Ben Bernanke popularized the term “global saving glut” in March 2005 when speaking to the Virginia Association of Economists in Richmond, Va. In his statement, he argued that several forces had created a high volume of global savings and that this “saving glut” helped explain the many years of historically low yields. And that was long before the Fed and its fellow central banks, through their coordinated actions, engineered the virtual extinction of interest rates!
Definitive statements tend to separate “legends” from “losers”. “Legends” live in lore as women or men with the clairvoyance and courage to make a bold (and correct) prediction in a time of uncertainty. Think of Winston Churchill’s stirring speech: “Men will still say, ‘This was their finest hour.’ ”
The relative absence of borders limiting participation in global markets has enabled internationally-minded investors to find opportunities that domestic-minded investors might miss. Much like the Silk Road, which opened opportunities to traders throughout Asia, Europe, and Africa, those willing to invest internationally have generally been rewarded for doing so.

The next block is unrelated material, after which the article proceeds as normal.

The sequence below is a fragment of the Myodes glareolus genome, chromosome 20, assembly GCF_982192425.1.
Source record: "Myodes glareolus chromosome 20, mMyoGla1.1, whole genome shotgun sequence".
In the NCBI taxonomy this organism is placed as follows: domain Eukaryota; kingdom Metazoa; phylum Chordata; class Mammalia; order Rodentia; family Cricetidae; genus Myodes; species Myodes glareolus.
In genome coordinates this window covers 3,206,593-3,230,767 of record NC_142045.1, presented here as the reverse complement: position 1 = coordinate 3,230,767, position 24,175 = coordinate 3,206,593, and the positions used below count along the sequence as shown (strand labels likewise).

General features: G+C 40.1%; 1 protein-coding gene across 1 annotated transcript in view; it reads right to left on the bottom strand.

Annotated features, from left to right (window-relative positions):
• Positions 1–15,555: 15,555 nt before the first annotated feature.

In early April, one of the “wise
guy girl” talking heads released a video on the rise of robots where she claims that within a decade, we could be looking at dramatically different non-farm payroll data. In fact, she even quotes a Forrester study that suggests net-net, for every one job created, fifteen jobs will be lost.
In one of the most surprising plot twists in e-commerce history, technology giant Amazon.com piloted a physical bookstore concept in late-2015. Dubbed Amazon Books, the retailer, which started as an online store to compete against the likes of Barnes & Noble and now-defunct Borders, entered the same brick-and-mortar space that many argue they are helping destroy.